“Will some people be affected? Yes. Will some people be affected badly? Yes. But we have to get our country open and we have to get it open soon,” Mr. Trump said.
A federal scientist filed a formal whistle-blower complaint, claiming that administration officials pressured him to steer millions of dollars in contracts to the clients of a well-connected consultant. The whistle blower, Rick Bright, who was director of the Department of Health and Human Services’ Biomedical Advanced Research and Development Authority until his removal in April, said he had been protesting “cronyism” and contract abuse since 2017.
On the same day, the coronavirus response effort being directed by President Trump’s son-in-law, Jared Kushner, was accused of cronyism and amateurish bungling that delayed efforts to secure much needed protective gear and equipment, according to a complaint filed with the House Oversight Committee.
Records and emails obtained by The Times — along with interviews with current and former FEMA officials, former task force volunteers and others briefed on the agency’s work — provide the most detailed picture yet of how the Kushner-installed personnel complicated the government response to the deadly crisis.
While the Trump administration was shutting down the task force, the virus was busy finding new hosts across the country, with at least 25,000 infections detected daily. The only proven way to slow the spread of the virus is stringent social distancing, but strict lockdowns impose a harsh economic cost, and pressure has built on officials to get people back to work.
Even Wendy’s — the chain that coined the slogan “Where’s the beef?” — was forced to remove burgers from the menu in many of its restaurants.
Just off Wyoming Street in Pennsylvania’s hilly, working-class city of Hazleton, Laury Sorensen and her husband, Emil, lugged groceries from a pickup truck upstairs to her parents’ wood-frame home.
They sought to spare Ms. Sorensen’s father, Rafael Benjamin, a trip to the supermarket in a time of infectious illness. He ran enough risk working for Cargill Meat Solutions in an industrial park outside the city.
The Pennsylvania governor had issued a shutdown order but exempted Cargill, which packages meat in plastic wrap. Mr. Benjamin, a good-natured man who rarely missed a day of work, said that colleagues labored shoulder to shoulder in March without masks and gloves and that he worried it had become a petri dish for sickness.
A few days later, Mr. Benjamin could not come to the phone. “He got sick on Tuesday,” his son-in-law texted. “He’s on a respirator.”
Then another text: “He was six days from retirement.” Mr. Benjamin died in April.
The virus swept down Wyoming Street in a city of 25,000 tucked into the wooded, still-leafless foothills of the Poconos.
Michael Powell reports that five days spent along a few blocks of old, worn rowhouses and storefronts revealed the virus to be all around. All anyone spoke about was the people falling ill.
Workers along these blocks, particularly those from Hazleton’s many factories and warehouses, faced a primal calculus. They could not leave jobs, even as co-workers fell sick, and some brought the virus home with them.
As the coronavirus pandemic cuts through the country, it leaves behind large numbers of deaths that surpass those of recent history. A New York Times analysis of state data from the Centers for Disease Control and Prevention begins to offer a picture of just how many lives have been lost, both as a result of the coronavirus and because of fears about using an overwhelmed health care system.
A handful of areas account for the bulk of the death surge across the United States, the analysis found. In New York City, for example, since mid-March there have been 23,000 more deaths than normal. Illinois, Massachusetts and New Jersey have also seen more than 1,000 deaths more than the usual figure between March 15 and April 11.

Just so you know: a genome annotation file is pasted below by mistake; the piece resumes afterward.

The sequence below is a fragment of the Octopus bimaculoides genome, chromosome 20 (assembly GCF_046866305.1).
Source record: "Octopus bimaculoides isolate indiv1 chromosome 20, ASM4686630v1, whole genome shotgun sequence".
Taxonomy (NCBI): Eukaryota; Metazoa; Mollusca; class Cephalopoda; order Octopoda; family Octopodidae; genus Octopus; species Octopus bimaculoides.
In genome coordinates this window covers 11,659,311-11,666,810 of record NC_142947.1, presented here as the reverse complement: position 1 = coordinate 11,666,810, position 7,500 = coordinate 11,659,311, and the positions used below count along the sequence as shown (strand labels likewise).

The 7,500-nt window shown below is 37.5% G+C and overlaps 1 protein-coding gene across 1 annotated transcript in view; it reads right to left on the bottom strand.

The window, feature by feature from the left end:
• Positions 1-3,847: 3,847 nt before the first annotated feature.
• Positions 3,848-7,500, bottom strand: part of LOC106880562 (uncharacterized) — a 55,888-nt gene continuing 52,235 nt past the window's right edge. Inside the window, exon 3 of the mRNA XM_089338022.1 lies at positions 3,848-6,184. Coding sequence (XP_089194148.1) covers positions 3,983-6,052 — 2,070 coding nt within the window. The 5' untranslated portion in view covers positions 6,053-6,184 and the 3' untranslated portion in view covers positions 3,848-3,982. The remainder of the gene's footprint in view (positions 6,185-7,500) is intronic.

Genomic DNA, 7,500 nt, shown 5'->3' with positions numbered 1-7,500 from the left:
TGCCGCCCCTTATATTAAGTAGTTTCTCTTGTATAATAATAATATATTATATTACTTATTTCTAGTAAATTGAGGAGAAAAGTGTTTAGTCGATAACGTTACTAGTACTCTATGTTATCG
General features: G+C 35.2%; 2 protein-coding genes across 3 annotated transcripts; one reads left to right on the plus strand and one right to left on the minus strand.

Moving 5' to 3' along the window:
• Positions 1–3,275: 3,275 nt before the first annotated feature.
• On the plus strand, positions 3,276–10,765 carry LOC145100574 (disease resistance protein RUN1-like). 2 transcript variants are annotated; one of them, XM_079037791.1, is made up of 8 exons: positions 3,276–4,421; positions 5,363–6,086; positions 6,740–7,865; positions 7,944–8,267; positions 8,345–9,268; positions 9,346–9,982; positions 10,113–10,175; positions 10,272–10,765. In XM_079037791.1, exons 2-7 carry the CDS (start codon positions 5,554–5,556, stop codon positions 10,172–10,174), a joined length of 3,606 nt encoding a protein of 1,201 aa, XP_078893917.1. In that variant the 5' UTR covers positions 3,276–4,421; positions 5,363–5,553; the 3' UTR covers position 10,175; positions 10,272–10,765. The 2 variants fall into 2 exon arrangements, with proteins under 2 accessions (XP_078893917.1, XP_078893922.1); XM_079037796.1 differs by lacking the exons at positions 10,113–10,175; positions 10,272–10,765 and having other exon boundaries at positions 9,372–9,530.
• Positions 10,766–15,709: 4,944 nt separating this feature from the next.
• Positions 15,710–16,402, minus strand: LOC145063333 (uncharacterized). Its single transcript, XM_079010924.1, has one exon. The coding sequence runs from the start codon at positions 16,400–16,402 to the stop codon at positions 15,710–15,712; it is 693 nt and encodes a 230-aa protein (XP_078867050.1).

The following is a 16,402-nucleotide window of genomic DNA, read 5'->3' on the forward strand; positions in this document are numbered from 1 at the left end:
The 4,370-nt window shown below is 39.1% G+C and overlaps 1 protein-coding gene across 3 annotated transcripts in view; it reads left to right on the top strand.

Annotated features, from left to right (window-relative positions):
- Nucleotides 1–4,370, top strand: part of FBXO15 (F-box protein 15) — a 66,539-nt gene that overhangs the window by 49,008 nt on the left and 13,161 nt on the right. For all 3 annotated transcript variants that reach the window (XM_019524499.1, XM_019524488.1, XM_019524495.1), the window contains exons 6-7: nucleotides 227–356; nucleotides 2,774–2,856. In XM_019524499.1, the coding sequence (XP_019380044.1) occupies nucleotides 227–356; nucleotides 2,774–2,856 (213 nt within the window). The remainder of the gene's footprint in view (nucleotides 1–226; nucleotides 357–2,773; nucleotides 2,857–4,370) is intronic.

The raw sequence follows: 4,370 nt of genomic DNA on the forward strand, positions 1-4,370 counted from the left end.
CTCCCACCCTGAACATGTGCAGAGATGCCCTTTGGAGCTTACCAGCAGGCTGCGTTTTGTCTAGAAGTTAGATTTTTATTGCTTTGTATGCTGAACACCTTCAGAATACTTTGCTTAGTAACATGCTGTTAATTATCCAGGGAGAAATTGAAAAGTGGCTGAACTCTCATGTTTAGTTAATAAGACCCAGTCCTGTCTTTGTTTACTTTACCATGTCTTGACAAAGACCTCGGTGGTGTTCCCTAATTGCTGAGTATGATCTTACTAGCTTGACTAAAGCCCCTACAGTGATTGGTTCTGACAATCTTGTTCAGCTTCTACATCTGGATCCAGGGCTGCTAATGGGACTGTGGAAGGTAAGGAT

In a larger group of states, including California, Florida and Texas, the increases in deaths were more modest during the early phase of the pandemic, but death rates are still higher than normal.
As the federal government’s warehouses were running bare and medical workers were improvising their own safety gear, the president’s son-in-law, Jared Kushner, placed a team of volunteers with no procurement experience on the front line of the administration’s supply-chain task force. The volunteers were told to prioritize tips from political allies and associates of President Trump, tracked on a spreadsheet called “V.I.P. Update,” according to documents and emails obtained by The New York Times.
Among them were leads from Republican members of Congress, the Trump youth activist Charlie Kirk and a former “Apprentice” contestant who serves as the campaign chair of Women for Trump. Few of the leads, V.I.P. or otherwise, panned out, according to a whistle-blower memo written by one volunteer and sent to the House Oversight Committee.
Federal officials who had spent years devising emergency plans were layered over by Kushner allies, who believed their private-sector experience could solve the country’s looming supply shortage. The volunteers — who came from venture capital and private equity firms — had the know-how to quickly weed out good leads from the mountain of bad ones, administration officials said in an interview. FEMA and other agencies, they said, were not equipped for the unprecedented task.
But at least one tip the volunteers forwarded turned into an expensive debacle. In late March, according to emails obtained by The Times, two of the volunteers passed along procurement forms submitted by Yaron Oren-Pines, a Silicon Valley engineer who said he could provide more than 1,000 ventilators. Federal officials then sent the tip to senior officials in New York, who assumed Mr. Oren-Pines had been vetted and awarded him an eye-popping $69 million contract. Not a single ventilator was delivered.
“The nature and scale of the response seemed grossly inadequate,” said a volunteer, who like the others signed a nondisclosure agreement and spoke only on the condition of anonymity. “It was bureaucratic cycles of chaos.”